Salinity and hydrological barriers have little influence on genetic structure of the mosquitofish in a coastal landscape shaped by climate change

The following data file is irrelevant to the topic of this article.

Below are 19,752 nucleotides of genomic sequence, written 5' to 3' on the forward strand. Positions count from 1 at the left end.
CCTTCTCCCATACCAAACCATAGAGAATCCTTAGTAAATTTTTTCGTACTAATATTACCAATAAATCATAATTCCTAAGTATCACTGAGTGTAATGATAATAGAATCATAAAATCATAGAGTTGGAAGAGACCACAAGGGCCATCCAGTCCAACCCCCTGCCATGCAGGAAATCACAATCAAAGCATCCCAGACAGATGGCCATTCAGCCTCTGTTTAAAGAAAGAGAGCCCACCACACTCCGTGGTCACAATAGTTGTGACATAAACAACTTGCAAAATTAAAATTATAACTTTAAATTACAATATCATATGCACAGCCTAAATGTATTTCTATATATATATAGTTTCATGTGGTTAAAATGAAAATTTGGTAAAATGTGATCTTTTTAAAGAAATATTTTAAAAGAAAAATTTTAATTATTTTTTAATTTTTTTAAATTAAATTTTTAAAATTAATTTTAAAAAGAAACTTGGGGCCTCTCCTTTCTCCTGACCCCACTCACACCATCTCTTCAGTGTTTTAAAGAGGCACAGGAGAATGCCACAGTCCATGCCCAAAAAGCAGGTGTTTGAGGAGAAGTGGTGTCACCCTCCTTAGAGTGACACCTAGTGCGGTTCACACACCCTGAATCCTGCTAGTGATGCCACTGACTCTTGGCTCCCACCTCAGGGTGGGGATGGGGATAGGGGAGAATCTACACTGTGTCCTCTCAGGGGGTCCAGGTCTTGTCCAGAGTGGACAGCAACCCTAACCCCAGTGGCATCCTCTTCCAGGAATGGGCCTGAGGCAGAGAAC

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Gradients in salinity and vegetation have been dramatically altered along shoreline of the northern Gulf of Mexico by both natural (i.e., erosion, fluctuating sea levels) and anthropogenic (i.e., dredging, habitat restoration) drivers. We gauged the impacts of salinity gradients and open water barriers on the genetic structure of a common marsh resident, western mosquitofish (Gambusia affinis) by sampling 15 populations along 440 km of Texas/Louisiana coast. We characterized 602 individuals (~40/population) using seven microsatellite loci and our results reflected significant isolation by distance (IBD) among populations, but without the hypothesized genetic substructure from local adaptation. Large tracts of open water, thought to inhibit mosquitofish movement, were apparently not significant deterrents of dispersal. There was no evidence of a significant relationship between salinity gradients and genetic divergence. Although mosquitofish dispersal is sufficiently limited to result in a strong pattern of IBD, it is high enough to maintain the connectedness of populations. Our results suggest that limited gene flow, combined with large effective size, creates conditions suitable to adaptation to local environment, suggesting that mosquitofish and other marsh residents with similar life histories will be able to adapt to changes occurring in coastal environments.

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